The foundation funneled $ 31.5 million back into university operations in 2019 from an asset base of $ 257 million. Their portfolio of financial assets – most of which are listed equity, but with nearly $ 30 million in investment property and private equity – appears to have achieved the sector’s best equivalent of return of 21 percent this year. This high rate of fundraising and fund management helped push the wider university to report surpluses of more than $ 90 million last year.
Third: University of Otago
The country’s oldest university, founded in 1869, has quietly built an asset base and a fundraising machine second only to its much larger Auckland rival. With $ 2.1 billion in net assets, his position in this ranking is held only by relatively modest executive salaries – the main staff there make $ 300,000 – among the lowest in the sector.
Otago’s medical school and age provide an attractive pool of potential donors and donation targets, with Graeme Hart tipping $ 10 million in 2018 for a new dental facility in Auckland.
The Otago Foundation, with net assets of $ 243 million, is comparable in size to Auckland’s power plant and contributed $ 10 million in funding to university operations after delivering an impressive 21 percent return last year.
Fourth degree: Massey University
As an early pioneer in distance education, Massey needed to accumulate relatively few properties per student, but his 1993 expansion to Albany still generated $ 1.2 billion in real estate.
The Massey University Foundation Trust raised $ 5.8 million last year, but the $ 47.4 million asset base is still in its infancy and despite a 16 percent return, only $ 2.8 million was contributed back to the university.
4th degree: University of Technology Auckland
The newest participant on this list and graduating to university status only in 2000, AUT’s downtown location gave him nearly a billion dollars worth of property assets. Second place in student enrollment contributes to its executives – paid an average of $ 326,263 – being the third highest paid in the country.
AUT Foundation is very small compared to peers, with only $ 2 million in net assets – most of it held in short term deposits. Charities Service submissions show that six figures in annual donations are quickly sent to universities, rather than being invested long-term to grow an endowment.
6: Victoria Wellington University
The capital’s university was founded in 1897 and, despite the demands of its current management, is still named Victoria. Victoria’s campuses spread across Wellington are worth $ 950 million – but its unusual, albeit modest, debt levels make it the only university whose net assets are lower than its real estate holdings.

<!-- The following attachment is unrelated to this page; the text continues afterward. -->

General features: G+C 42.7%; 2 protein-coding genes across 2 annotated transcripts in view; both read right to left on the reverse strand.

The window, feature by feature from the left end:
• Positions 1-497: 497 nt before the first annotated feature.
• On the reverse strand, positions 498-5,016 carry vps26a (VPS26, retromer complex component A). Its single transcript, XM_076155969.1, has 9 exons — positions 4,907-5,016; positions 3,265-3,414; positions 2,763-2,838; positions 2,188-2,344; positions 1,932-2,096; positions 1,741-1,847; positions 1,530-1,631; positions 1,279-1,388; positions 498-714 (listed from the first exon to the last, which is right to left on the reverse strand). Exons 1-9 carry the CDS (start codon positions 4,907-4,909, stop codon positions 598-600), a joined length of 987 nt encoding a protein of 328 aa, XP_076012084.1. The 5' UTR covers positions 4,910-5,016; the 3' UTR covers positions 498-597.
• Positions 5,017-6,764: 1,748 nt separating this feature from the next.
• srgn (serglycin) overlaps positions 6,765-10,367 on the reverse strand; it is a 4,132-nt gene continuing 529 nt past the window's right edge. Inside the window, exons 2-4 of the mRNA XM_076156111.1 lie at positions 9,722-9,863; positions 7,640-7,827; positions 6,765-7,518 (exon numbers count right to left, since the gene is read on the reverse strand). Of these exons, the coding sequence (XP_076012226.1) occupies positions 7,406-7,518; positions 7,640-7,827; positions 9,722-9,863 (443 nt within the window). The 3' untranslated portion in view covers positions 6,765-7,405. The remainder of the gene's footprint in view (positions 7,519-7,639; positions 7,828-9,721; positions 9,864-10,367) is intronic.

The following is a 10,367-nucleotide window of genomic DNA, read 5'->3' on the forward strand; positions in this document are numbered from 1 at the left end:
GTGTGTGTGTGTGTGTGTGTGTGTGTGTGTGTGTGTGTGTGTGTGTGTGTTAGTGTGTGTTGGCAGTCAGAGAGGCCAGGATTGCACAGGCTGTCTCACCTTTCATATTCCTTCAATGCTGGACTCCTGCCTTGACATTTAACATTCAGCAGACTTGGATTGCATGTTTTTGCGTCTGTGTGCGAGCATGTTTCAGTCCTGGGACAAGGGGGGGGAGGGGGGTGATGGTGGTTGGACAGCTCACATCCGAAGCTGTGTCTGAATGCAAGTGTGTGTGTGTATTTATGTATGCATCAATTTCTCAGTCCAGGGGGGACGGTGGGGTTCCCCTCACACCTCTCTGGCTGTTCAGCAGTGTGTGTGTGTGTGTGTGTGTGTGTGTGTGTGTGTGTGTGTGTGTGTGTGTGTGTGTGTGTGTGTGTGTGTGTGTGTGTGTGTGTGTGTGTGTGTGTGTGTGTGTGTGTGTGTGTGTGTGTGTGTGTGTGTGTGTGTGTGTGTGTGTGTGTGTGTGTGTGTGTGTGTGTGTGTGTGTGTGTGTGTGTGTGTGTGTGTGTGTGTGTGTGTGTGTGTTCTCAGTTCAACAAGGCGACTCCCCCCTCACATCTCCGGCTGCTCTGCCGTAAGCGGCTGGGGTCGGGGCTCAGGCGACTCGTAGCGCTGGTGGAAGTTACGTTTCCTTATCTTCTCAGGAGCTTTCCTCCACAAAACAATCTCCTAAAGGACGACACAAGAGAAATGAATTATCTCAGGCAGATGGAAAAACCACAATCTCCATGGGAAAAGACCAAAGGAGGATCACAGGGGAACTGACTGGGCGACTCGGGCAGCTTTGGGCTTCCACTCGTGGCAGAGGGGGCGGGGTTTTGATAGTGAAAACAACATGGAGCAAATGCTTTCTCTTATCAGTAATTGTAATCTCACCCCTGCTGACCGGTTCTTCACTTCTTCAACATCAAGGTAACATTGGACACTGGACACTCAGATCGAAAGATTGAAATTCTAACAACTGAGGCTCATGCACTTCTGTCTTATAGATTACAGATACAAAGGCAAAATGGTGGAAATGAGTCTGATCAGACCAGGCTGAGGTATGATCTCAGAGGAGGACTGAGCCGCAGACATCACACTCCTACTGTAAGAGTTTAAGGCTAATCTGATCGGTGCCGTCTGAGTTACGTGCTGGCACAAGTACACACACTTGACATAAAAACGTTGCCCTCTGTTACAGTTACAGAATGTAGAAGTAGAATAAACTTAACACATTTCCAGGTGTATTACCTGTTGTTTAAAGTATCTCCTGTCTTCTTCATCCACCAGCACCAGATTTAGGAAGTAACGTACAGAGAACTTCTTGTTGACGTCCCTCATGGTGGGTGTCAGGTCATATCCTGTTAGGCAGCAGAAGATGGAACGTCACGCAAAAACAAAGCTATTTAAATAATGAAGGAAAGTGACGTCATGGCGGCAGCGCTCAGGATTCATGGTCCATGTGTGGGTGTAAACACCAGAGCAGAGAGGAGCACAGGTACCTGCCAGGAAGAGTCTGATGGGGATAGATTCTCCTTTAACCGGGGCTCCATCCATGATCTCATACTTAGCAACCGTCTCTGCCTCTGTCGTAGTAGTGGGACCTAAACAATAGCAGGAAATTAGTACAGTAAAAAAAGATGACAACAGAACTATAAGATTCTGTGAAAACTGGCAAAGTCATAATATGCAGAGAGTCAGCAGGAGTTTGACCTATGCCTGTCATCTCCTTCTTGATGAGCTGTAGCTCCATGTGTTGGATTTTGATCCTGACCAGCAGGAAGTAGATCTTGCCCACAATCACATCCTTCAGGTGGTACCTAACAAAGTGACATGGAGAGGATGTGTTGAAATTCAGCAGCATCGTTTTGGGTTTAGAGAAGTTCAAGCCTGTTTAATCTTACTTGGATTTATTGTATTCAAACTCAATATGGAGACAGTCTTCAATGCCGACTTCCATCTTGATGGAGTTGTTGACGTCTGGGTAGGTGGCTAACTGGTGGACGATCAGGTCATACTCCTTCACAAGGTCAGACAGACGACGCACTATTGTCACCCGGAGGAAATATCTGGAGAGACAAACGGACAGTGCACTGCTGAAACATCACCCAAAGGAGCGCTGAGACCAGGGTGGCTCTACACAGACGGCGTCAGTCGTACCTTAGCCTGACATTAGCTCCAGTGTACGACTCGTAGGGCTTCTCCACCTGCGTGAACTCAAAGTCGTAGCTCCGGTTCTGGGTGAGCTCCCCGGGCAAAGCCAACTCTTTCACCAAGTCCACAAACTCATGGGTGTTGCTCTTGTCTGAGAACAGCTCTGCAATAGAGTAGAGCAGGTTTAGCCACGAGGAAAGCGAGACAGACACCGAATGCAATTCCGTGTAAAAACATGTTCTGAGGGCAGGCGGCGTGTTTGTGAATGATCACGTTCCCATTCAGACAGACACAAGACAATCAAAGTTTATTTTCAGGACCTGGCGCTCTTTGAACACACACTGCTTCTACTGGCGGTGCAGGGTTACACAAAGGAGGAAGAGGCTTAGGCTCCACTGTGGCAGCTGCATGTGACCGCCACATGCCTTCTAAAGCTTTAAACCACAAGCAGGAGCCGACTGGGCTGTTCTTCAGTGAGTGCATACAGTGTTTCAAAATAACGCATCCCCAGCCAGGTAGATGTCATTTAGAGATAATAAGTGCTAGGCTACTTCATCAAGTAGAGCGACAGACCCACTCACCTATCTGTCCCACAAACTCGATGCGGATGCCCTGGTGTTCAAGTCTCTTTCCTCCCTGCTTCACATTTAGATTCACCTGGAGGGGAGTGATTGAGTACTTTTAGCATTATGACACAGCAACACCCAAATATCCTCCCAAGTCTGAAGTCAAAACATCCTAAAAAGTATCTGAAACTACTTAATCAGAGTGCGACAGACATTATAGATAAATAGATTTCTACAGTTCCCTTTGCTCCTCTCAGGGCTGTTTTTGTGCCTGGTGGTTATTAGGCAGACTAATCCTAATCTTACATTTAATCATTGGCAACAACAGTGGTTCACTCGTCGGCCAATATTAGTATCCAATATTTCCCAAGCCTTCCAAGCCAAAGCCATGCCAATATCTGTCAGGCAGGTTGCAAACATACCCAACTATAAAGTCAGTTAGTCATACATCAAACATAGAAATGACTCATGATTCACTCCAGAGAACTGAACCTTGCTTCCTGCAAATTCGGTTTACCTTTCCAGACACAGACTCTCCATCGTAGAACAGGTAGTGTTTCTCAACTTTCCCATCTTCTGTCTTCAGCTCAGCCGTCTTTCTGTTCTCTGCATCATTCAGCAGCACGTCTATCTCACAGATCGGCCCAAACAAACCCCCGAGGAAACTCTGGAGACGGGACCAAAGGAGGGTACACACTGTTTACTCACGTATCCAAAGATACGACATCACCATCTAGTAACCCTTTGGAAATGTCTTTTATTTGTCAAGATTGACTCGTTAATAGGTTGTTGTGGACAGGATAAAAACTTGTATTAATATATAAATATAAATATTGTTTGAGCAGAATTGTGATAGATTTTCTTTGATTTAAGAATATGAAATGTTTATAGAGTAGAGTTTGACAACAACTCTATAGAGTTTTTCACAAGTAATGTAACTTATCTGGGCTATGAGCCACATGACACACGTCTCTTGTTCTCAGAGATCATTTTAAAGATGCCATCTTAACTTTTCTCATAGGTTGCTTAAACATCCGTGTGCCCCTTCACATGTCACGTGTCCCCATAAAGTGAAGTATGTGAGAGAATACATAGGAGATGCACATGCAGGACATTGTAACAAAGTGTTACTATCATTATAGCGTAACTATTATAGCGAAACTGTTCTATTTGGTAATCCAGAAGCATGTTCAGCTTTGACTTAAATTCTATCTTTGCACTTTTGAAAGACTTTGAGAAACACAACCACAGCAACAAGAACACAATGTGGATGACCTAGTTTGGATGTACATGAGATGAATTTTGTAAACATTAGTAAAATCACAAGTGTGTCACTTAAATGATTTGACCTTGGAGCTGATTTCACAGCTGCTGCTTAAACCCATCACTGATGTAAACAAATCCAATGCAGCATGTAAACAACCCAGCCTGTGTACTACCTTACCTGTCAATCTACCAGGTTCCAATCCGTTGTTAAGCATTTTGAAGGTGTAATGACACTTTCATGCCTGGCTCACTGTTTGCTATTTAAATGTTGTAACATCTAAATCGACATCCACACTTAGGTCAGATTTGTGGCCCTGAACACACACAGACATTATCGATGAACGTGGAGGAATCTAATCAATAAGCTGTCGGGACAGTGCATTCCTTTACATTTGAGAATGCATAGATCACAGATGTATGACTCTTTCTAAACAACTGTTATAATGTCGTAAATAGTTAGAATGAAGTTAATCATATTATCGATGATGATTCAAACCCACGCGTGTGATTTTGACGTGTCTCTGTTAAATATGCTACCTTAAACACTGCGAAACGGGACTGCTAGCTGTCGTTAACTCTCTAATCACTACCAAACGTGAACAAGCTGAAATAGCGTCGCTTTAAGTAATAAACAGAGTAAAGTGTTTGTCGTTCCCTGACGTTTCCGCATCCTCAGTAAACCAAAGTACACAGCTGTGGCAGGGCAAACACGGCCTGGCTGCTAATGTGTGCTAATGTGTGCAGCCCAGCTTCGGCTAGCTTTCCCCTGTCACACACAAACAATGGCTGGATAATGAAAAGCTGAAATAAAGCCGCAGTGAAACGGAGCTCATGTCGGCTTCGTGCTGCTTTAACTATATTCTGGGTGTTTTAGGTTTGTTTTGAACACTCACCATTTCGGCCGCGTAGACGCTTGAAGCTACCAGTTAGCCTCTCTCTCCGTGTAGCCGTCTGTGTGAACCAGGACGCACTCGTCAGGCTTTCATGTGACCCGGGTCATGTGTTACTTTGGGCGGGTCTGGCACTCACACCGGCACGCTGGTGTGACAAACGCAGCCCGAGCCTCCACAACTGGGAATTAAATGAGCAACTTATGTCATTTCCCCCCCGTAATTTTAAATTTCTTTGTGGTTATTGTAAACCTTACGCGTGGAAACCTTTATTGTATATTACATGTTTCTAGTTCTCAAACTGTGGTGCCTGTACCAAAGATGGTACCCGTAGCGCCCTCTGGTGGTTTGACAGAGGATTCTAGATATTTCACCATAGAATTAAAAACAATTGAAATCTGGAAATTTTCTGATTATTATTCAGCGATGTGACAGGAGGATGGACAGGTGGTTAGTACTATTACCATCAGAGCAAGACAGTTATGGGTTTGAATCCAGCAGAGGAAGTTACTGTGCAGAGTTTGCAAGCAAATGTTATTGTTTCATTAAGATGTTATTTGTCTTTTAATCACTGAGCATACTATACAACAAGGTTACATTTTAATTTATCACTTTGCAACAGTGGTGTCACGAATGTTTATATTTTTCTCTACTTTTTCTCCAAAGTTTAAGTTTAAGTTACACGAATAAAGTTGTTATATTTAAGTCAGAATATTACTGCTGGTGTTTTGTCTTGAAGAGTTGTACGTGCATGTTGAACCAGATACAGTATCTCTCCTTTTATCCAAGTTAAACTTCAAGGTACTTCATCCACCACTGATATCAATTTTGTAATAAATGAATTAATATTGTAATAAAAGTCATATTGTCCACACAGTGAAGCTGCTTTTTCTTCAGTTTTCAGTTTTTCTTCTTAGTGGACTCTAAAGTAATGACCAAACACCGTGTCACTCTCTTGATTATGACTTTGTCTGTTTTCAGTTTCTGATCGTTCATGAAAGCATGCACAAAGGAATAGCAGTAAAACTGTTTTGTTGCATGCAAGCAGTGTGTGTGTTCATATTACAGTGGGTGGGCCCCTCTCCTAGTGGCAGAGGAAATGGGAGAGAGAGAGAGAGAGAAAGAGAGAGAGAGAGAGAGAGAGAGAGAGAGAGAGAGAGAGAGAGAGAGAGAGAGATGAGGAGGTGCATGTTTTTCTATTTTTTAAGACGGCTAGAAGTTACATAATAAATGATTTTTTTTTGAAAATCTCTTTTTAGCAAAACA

The Victoria University of Wellington Foundation, with net assets of $ 67 million, is the largest outside of the top two in Otago and Auckland, and last year attracted $ 6 million in donations. Its supervisors – including Forsyth Barr managing director Neil Paviour-Smith and former Chief of the Prime Minister and Cabinet Department Sir Maarten Wevers – oversee an investment portfolio dominated by international equities that provided a return of 16 percent last year.
7: Lincoln University
The dwarf litter, Lincoln’s size – with less than a tenth of Auckland students – makes him last in the rankings in terms of salaries paid to top staff (key executives there make only 60 percent as much as their cross-provincial counterparts in Canterbury), but with assets. net per student of $ 245 million, center the package.
The asset holdings reflect Lincoln’s status as an agricultural college: 9,290 sheep and 1457 cattle worth $ 3.6 million; and the collapse of the joint venture with AgResearch in 2019 cost the university $ 15.3 million in losses.
The university has been slow to capitalize on charity arrangements to facilitate donations, with the foundation only being established last November and reporting no activity in March. This sluggishness in fundraising is also offset by what appears to be substandard capital management: $ 84 million in financial assets, mostly held in trusts, languishing in short-term deposits and only earning 2.93 percent returns last year.
8: University of Waikato
The baby boomer of the group, Waikato University was founded in 1964 and ranks just above minor Lincoln in terms of net assets and executive salaries. With 10,617 students, it ranks last in terms of net worth per capita.
The Waikato 2019 annual report marks an employment complaint that may cost $ 435,000, and a Human Rights Court case that could increase liability by $ 350,000.
Outside of Lincoln’s thriving foundation, and the AUT revolving door, the Waikato charity is the smallest in the sector with a $ 1 million donation, leaving net assets of just under $ 10 million.